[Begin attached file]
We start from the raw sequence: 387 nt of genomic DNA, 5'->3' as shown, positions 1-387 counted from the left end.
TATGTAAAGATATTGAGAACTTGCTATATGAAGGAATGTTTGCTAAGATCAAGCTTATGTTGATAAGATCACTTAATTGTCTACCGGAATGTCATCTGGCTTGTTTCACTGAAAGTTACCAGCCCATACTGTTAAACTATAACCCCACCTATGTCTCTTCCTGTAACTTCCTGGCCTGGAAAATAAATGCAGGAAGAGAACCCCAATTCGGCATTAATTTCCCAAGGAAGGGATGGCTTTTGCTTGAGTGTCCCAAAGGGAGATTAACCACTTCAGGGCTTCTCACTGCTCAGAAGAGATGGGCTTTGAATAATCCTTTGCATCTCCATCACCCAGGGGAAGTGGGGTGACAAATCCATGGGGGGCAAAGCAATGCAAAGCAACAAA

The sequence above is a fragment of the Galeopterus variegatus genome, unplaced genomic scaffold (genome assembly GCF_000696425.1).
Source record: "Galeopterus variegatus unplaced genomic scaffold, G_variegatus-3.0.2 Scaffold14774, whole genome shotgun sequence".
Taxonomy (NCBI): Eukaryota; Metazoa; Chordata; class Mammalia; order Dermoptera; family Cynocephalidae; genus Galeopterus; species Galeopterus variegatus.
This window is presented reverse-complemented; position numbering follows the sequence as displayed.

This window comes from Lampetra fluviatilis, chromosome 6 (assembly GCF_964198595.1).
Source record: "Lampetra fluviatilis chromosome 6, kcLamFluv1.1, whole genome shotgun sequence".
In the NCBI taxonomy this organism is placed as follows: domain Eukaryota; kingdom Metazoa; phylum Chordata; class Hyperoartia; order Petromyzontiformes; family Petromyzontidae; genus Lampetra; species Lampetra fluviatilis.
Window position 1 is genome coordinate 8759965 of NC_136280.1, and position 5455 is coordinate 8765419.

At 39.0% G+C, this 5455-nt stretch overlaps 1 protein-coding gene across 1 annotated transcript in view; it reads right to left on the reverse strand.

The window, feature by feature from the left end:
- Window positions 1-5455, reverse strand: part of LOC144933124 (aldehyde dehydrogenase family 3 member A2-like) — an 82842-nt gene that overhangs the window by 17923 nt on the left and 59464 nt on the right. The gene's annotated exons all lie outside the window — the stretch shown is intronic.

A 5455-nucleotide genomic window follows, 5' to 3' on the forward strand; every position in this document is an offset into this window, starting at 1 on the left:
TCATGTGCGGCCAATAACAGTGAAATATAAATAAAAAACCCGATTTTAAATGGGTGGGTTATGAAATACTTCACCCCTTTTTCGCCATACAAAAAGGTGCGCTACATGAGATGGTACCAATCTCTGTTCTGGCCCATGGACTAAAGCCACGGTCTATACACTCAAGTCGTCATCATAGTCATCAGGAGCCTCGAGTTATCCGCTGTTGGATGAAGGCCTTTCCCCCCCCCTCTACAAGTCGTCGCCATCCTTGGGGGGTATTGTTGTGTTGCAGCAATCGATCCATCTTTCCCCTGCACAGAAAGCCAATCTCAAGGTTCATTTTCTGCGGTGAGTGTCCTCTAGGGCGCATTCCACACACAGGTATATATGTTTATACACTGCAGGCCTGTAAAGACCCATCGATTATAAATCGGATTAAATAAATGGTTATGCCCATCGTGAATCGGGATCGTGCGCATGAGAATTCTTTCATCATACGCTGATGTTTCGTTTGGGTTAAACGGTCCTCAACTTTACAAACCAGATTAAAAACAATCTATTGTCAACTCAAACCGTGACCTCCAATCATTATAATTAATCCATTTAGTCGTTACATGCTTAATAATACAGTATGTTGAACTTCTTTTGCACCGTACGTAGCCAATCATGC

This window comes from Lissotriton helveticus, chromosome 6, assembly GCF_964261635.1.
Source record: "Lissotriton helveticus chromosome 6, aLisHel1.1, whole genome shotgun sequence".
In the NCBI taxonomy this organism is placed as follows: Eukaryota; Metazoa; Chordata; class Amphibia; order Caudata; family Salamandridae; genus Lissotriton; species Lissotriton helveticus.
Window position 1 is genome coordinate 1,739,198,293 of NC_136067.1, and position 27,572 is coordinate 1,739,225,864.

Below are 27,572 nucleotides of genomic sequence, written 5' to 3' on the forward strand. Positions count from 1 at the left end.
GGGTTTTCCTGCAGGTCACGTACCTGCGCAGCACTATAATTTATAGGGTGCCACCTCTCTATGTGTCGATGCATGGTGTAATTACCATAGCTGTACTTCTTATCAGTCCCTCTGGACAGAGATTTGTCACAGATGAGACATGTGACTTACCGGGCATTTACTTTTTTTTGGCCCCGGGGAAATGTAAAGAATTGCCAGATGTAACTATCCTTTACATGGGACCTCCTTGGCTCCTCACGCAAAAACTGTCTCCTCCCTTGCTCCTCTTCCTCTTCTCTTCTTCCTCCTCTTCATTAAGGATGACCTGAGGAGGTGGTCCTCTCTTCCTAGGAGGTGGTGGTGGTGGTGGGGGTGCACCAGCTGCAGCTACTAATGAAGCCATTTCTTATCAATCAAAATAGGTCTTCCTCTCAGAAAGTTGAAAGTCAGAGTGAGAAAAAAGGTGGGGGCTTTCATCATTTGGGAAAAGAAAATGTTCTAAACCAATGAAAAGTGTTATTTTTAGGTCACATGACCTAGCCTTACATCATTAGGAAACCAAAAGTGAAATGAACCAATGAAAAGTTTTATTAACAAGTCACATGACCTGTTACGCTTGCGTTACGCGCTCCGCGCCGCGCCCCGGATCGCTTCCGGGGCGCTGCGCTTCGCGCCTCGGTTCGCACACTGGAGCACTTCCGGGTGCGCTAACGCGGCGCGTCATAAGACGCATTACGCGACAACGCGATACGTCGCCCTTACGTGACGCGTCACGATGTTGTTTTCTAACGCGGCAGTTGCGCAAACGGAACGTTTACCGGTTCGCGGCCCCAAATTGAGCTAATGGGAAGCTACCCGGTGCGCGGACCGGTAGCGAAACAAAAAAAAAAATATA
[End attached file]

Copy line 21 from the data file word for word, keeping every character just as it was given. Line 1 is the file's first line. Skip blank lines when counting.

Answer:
GGGTTTTCCTGCAGGTCACGTACCTGCGCAGCACTATAATTTATAGGGTGCCACCTCTCTATGTGTCGATGCATGGTGTAATTACCATAGCTGTACTTCTTATCAGTCCCTCTGGACAGAGATTTGTCACAGATGAGACATGTGACTTACCGGGCATTTACTTTTTTTTGGCCCCGGGGAAATGTAAAGAATTGCCAGATGTAACTATCCTTTACATGGGACCTCCTTGGCTCCTCACGCAAAAACTGTCTCCTCCCTTGCTCCTCTTCCTCTTCTCTTCTTCCTCCTCTTCATTAAGGATGACCTGAGGAGGTGGTCCTCTCTTCCTAGGAGGTGGTGGTGGTGGTGGGGGTGCACCAGCTGCAGCTACTAATGAAGCCATTTCTTATCAATCAAAATAGGTCTTCCTCTCAGAAAGTTGAAAGTCAGAGTGAGAAAAAAGGTGGGGGCTTTCATCATTTGGGAAAAGAAAATGTTCTAAACCAATGAAAAGTGTTATTTTTAGGTCACATGACCTAGCCTTACATCATTAGGAAACCAAAAGTGAAATGAACCAATGAAAAGTTTTATTAACAAGTCACATGACCTGTTACGCTTGCGTTACGCGCTCCGCGCCGCGCCCCGGATCGCTTCCGGGGCGCTGCGCTTCGCGCCTCGGTTCGCACACTGGAGCACTTCCGGGTGCGCTAACGCGGCGCGTCATAAGACGCATTACGCGACAACGCGATACGTCGCCCTTACGTGACGCGTCACGATGTTGTTTTCTAACGCGGCAGTTGCGCAAACGGAACGTTTACCGGTTCGCGGCCCCAAATTGAGCTAATGGGAAGCTACCCGGTGCGCGGACCGGTAGCGAAACAAAAAAAAAAATATA